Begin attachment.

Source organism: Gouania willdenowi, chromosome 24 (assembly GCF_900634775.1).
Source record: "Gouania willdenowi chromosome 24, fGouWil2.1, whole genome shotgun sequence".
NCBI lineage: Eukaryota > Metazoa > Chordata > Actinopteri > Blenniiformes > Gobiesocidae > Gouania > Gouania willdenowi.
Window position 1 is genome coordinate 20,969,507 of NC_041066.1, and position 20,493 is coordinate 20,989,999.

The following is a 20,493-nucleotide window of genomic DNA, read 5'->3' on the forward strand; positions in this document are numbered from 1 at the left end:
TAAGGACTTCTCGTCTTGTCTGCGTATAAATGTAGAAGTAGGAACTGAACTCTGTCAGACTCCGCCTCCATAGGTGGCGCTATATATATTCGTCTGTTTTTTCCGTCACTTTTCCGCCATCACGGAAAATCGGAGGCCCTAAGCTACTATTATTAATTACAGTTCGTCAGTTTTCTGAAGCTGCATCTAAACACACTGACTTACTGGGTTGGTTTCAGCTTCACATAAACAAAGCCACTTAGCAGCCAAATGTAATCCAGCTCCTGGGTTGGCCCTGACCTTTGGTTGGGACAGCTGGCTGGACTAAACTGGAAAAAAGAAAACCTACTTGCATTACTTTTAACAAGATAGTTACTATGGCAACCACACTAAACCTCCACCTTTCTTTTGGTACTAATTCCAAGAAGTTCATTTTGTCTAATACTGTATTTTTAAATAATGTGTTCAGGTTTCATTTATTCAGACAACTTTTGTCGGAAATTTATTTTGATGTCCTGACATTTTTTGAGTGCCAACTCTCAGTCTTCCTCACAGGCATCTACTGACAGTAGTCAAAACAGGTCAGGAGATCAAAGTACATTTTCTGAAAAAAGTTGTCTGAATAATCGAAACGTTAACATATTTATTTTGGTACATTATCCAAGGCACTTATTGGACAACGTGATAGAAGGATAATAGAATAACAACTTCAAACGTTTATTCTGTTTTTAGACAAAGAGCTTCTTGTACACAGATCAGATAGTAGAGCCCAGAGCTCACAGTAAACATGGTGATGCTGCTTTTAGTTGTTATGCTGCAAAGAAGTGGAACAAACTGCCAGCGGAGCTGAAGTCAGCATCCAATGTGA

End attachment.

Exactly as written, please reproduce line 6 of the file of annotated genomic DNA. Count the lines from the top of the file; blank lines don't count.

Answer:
TAAGGACTTCTCGTCTTGTCTGCGTATAAATGTAGAAGTAGGAACTGAACTCTGTCAGACTCCGCCTCCATAGGTGGCGCTATATATATTCGTCTGTTTTTTCCGTCACTTTTCCGCCATCACGGAAAATCGGAGGCCCTAAGCTACTATTATTAATTACAGTTCGTCAGTTTTCTGAAGCTGCATCTAAACACACTGACTTACTGGGTTGGTTTCAGCTTCACATAAACAAAGCCACTTAGCAGCCAAATGTAATCCAGCTCCTGGGTTGGCCCTGACCTTTGGTTGGGACAGCTGGCTGGACTAAACTGGAAAAAAGAAAACCTACTTGCATTACTTTTAACAAGATAGTTACTATGGCAACCACACTAAACCTCCACCTTTCTTTTGGTACTAATTCCAAGAAGTTCATTTTGTCTAATACTGTATTTTTAAATAATGTGTTCAGGTTTCATTTATTCAGACAACTTTTGTCGGAAATTTATTTTGATGTCCTGACATTTTTTGAGTGCCAACTCTCAGTCTTCCTCACAGGCATCTACTGACAGTAGTCAAAACAGGTCAGGAGATCAAAGTACATTTTCTGAAAAAAGTTGTCTGAATAATCGAAACGTTAACATATTTATTTTGGTACATTATCCAAGGCACTTATTGGACAACGTGATAGAAGGATAATAGAATAACAACTTCAAACGTTTATTCTGTTTTTAGACAAAGAGCTTCTTGTACACAGATCAGATAGTAGAGCCCAGAGCTCACAGTAAACATGGTGATGCTGCTTTTAGTTGTTATGCTGCAAAGAAGTGGAACAAACTGCCAGCGGAGCTGAAGTCAGCATCCAATGTGA